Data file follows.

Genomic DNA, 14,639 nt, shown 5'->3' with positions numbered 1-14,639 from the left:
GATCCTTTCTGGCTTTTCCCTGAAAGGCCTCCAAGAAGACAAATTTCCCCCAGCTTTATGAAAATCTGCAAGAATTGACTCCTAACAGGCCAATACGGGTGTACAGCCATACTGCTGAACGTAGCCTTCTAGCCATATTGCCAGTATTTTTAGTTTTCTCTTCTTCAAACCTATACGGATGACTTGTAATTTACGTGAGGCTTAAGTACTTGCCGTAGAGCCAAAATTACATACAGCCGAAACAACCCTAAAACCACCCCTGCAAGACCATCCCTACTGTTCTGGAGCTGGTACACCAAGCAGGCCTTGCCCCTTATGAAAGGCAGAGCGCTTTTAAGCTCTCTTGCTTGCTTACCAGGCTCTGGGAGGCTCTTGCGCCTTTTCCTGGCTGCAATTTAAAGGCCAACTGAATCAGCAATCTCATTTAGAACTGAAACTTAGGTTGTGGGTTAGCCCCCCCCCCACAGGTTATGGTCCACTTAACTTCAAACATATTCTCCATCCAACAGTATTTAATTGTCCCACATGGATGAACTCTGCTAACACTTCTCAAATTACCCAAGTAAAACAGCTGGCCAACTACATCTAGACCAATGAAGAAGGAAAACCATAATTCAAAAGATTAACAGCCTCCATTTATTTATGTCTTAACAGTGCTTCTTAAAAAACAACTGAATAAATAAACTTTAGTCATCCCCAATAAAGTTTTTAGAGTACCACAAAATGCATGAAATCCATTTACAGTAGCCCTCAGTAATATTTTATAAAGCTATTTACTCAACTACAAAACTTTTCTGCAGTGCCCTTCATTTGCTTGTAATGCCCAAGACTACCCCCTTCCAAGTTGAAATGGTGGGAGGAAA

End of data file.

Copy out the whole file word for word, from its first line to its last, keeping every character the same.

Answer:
Genomic DNA, 14,639 nt, shown 5'->3' with positions numbered 1-14,639 from the left:
GATCCTTTCTGGCTTTTCCCTGAAAGGCCTCCAAGAAGACAAATTTCCCCCAGCTTTATGAAAATCTGCAAGAATTGACTCCTAACAGGCCAATACGGGTGTACAGCCATACTGCTGAACGTAGCCTTCTAGCCATATTGCCAGTATTTTTAGTTTTCTCTTCTTCAAACCTATACGGATGACTTGTAATTTACGTGAGGCTTAAGTACTTGCCGTAGAGCCAAAATTACATACAGCCGAAACAACCCTAAAACCACCCCTGCAAGACCATCCCTACTGTTCTGGAGCTGGTACACCAAGCAGGCCTTGCCCCTTATGAAAGGCAGAGCGCTTTTAAGCTCTCTTGCTTGCTTACCAGGCTCTGGGAGGCTCTTGCGCCTTTTCCTGGCTGCAATTTAAAGGCCAACTGAATCAGCAATCTCATTTAGAACTGAAACTTAGGTTGTGGGTTAGCCCCCCCCCCACAGGTTATGGTCCACTTAACTTCAAACATATTCTCCATCCAACAGTATTTAATTGTCCCACATGGATGAACTCTGCTAACACTTCTCAAATTACCCAAGTAAAACAGCTGGCCAACTACATCTAGACCAATGAAGAAGGAAAACCATAATTCAAAAGATTAACAGCCTCCATTTATTTATGTCTTAACAGTGCTTCTTAAAAAACAACTGAATAAATAAACTTTAGTCATCCCCAATAAAGTTTTTAGAGTACCACAAAATGCATGAAATCCATTTACAGTAGCCCTCAGTAATATTTTATAAAGCTATTTACTCAACTACAAAACTTTTCTGCAGTGCCCTTCATTTGCTTGTAATGCCCAAGACTACCCCCTTCCAAGTTGAAATGGTGGGAGGAAA